The regulations require that for plugged and abandoned wells that there be “a soil gas survey of the abandoned well prior to production from the proposed well and again one (1) year and then every three (3) years after production has commenced.” Council Member Shaff asked if these inspections should occur more frequently, a concern expressed by him previously on behalf of Anthem Ranch and Wildgrass residents.
Council Member Erickson was very interested in knowing where Extraction and other operators would be getting their fracking water from. CCOB Attorney Gilbert pointed to BMP 41 on the Extraction permits requiring that Extraction tell the City where its fracking water was coming from before usage.
Council Member Kreeger suggested that the City add that any operator applying to the City be required to provide a root cause analysis of all past incidents. Council Member Shelton questioned if a local government could require that and the Staff referred the discussion to Executive Session.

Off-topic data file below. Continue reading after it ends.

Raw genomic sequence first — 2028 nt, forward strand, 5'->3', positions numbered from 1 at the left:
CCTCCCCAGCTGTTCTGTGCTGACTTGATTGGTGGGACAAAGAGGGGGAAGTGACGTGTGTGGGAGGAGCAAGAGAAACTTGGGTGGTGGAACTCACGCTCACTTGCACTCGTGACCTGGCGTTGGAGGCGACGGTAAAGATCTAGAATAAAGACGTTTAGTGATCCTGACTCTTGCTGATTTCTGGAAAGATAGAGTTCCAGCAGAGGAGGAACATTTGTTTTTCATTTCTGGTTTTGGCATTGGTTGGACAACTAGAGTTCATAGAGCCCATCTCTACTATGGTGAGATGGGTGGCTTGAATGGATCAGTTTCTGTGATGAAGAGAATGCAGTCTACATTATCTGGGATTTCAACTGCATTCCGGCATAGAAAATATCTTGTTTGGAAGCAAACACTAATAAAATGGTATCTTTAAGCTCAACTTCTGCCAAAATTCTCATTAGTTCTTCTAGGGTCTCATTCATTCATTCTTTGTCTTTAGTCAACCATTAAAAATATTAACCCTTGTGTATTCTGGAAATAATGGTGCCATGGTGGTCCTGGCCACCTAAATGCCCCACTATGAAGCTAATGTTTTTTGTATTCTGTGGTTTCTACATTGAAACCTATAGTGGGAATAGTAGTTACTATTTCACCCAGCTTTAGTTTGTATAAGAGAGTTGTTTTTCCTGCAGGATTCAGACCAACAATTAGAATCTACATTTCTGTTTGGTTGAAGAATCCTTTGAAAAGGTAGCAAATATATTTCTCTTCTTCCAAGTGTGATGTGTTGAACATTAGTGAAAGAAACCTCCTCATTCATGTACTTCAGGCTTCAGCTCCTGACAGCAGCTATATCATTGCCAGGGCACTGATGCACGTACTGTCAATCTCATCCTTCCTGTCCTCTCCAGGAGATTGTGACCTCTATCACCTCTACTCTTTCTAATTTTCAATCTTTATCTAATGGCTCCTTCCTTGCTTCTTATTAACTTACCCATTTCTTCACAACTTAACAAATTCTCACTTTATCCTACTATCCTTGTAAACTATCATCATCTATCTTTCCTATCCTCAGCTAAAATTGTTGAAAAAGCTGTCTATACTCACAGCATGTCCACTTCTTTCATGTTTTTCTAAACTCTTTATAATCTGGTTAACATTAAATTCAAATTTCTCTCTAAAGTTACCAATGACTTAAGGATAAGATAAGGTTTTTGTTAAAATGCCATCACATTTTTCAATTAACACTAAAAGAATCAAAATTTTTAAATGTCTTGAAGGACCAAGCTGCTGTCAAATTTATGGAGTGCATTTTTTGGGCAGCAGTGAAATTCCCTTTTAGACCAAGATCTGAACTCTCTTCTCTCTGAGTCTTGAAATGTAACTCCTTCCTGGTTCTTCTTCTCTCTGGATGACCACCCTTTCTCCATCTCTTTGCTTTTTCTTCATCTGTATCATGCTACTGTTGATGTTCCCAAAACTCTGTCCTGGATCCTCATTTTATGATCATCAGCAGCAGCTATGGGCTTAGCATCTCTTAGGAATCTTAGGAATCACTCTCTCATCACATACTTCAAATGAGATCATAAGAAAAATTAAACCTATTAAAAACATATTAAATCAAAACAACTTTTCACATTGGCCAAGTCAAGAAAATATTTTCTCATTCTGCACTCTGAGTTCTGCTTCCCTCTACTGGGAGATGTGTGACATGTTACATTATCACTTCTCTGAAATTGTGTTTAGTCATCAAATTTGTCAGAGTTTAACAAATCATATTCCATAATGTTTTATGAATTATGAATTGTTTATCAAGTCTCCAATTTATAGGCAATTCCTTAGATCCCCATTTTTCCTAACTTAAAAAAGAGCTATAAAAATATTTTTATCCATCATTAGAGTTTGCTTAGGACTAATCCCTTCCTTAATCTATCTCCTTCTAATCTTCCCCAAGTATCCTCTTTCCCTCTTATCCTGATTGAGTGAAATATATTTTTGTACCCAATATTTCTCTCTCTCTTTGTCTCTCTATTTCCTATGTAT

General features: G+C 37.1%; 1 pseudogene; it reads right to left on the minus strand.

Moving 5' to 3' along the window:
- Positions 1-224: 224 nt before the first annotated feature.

Council Member Tessier asked two questions to which Attorney Gilbert replied with indefinite answers. Council Member Tessier asked if the City could revoke any permits for repetitive violations, to which Attorney Gilbert replied that she would have to look it up. Council Member Tessier also asked what party would be to blame if a catastrophic event was to occur, and Attorney Gilbert said it would depend on the incident but would mostly be the operator.
Council Member Shaff continued to voice his support of a separate Oil and Gas Commission to handle permitting and related regulatory matters. He had brought this up previously, but for the first time he received support for the idea from Council Member Tessier.
Citizens are encouraged to review the regulations and submit their comments to Council or Staff in advance of the second reading and likely final vote on June 12.